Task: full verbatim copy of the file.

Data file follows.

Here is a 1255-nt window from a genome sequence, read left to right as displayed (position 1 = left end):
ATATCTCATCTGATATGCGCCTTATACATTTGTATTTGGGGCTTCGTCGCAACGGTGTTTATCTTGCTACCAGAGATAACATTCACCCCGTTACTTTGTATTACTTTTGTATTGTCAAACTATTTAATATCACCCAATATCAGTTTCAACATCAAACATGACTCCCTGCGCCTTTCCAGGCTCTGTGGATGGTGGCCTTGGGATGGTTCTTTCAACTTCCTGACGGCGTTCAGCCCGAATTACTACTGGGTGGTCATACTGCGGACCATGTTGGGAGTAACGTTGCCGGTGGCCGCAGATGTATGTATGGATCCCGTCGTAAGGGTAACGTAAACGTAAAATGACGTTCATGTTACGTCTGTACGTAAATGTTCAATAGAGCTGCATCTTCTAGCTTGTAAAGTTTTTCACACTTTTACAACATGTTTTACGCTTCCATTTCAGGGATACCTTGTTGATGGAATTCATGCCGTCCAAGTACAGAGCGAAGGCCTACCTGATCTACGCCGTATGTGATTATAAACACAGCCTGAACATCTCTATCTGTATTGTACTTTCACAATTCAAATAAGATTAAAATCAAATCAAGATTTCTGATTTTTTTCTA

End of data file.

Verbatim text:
Here is a 1255-nt window from a genome sequence, read left to right as displayed (position 1 = left end):
ATATCTCATCTGATATGCGCCTTATACATTTGTATTTGGGGCTTCGTCGCAACGGTGTTTATCTTGCTACCAGAGATAACATTCACCCCGTTACTTTGTATTACTTTTGTATTGTCAAACTATTTAATATCACCCAATATCAGTTTCAACATCAAACATGACTCCCTGCGCCTTTCCAGGCTCTGTGGATGGTGGCCTTGGGATGGTTCTTTCAACTTCCTGACGGCGTTCAGCCCGAATTACTACTGGGTGGTCATACTGCGGACCATGTTGGGAGTAACGTTGCCGGTGGCCGCAGATGTATGTATGGATCCCGTCGTAAGGGTAACGTAAACGTAAAATGACGTTCATGTTACGTCTGTACGTAAATGTTCAATAGAGCTGCATCTTCTAGCTTGTAAAGTTTTTCACACTTTTACAACATGTTTTACGCTTCCATTTCAGGGATACCTTGTTGATGGAATTCATGCCGTCCAAGTACAGAGCGAAGGCCTACCTGATCTACGCCGTATGTGATTATAAACACAGCCTGAACATCTCTATCTGTATTGTACTTTCACAATTCAAATAAGATTAAAATCAAATCAAGATTTCTGATTTTTTTCTA